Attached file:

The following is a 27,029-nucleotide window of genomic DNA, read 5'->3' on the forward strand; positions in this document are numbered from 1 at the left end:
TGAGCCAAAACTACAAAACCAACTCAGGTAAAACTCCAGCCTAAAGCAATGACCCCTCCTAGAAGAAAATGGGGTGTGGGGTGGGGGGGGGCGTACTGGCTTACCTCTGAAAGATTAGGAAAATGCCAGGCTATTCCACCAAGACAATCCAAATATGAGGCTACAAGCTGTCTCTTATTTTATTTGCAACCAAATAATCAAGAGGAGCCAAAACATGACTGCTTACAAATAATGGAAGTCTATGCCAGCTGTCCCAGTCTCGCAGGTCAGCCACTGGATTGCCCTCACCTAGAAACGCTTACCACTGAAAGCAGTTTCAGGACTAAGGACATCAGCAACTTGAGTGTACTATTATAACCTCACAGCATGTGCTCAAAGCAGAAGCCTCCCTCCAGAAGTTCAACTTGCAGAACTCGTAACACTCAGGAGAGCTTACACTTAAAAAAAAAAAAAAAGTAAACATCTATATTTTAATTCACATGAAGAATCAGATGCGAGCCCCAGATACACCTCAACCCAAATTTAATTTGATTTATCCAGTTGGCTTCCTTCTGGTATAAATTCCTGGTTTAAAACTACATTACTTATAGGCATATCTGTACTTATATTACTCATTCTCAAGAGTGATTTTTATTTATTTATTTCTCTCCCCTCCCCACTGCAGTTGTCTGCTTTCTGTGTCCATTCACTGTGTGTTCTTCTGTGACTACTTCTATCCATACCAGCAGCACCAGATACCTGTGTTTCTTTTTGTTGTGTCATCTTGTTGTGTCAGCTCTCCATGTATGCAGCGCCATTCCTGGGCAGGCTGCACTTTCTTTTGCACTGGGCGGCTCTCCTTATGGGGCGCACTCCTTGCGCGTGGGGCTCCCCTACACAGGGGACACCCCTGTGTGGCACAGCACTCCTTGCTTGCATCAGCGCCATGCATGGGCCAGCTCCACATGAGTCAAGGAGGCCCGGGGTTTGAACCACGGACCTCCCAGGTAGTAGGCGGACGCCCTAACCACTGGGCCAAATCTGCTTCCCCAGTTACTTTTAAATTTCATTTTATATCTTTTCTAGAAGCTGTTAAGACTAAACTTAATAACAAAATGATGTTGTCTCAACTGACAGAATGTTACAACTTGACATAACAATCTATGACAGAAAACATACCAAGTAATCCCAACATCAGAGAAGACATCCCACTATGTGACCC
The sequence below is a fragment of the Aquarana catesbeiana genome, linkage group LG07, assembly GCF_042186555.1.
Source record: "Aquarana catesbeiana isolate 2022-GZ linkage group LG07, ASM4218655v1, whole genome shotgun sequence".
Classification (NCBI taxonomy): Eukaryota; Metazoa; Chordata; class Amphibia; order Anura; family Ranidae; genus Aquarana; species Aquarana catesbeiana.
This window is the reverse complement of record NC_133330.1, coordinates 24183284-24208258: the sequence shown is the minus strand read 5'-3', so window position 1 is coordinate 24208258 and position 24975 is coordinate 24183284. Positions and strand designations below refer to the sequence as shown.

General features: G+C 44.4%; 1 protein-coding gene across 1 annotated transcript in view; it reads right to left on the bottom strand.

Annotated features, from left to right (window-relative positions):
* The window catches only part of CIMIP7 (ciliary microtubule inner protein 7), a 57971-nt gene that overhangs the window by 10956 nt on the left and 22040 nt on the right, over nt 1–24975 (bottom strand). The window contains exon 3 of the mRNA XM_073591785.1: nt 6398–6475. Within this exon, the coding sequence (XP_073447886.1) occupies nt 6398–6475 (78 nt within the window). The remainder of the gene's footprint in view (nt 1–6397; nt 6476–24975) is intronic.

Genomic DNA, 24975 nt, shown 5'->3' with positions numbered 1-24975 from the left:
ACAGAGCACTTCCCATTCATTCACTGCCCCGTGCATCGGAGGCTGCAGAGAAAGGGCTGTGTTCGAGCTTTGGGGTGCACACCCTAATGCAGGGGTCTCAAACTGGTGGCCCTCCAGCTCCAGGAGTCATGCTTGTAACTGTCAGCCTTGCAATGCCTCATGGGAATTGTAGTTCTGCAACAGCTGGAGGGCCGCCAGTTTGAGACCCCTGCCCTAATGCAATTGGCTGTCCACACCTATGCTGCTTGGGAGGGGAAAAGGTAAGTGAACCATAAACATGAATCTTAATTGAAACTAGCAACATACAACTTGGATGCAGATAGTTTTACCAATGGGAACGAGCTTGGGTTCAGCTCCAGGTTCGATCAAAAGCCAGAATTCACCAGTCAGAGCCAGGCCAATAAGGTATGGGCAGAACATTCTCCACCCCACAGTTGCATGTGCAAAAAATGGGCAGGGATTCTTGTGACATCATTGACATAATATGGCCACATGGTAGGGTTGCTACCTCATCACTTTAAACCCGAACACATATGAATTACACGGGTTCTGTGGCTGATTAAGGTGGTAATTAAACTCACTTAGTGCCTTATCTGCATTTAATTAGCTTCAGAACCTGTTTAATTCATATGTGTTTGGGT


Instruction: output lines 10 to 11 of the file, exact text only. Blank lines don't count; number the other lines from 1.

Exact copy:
Genomic DNA, 24975 nt, shown 5'->3' with positions numbered 1-24975 from the left:
ACAGAGCACTTCCCATTCATTCACTGCCCCGTGCATCGGAGGCTGCAGAGAAAGGGCTGTGTTCGAGCTTTGGGGTGCACACCCTAATGCAGGGGTCTCAAACTGGTGGCCCTCCAGCTCCAGGAGTCATGCTTGTAACTGTCAGCCTTGCAATGCCTCATGGGAATTGTAGTTCTGCAACAGCTGGAGGGCCGCCAGTTTGAGACCCCTGCCCTAATGCAATTGGCTGTCCACACCTATGCTGCTTGGGAGGGGAAAAGGTAAGTGAACCATAAACATGAATCTTAATTGAAACTAGCAACATACAACTTGGATGCAGATAGTTTTACCAATGGGAACGAGCTTGGGTTCAGCTCCAGGTTCGATCAAAAGCCAGAATTCACCAGTCAGAGCCAGGCCAATAAGGTATGGGCAGAACATTCTCCACCCCACAGTTGCATGTGCAAAAAATGGGCAGGGATTCTTGTGACATCATTGACATAATATGGCCACATGGTAGGGTTGCTACCTCATCACTTTAAACCCGAACACATATGAATTACACGGGTTCTGTGGCTGATTAAGGTGGTAATTAAACTCACTTAGTGCCTTATCTGCATTTAATTAGCTTCAGAACCTGTTTAATTCATATGTGTTTGGGT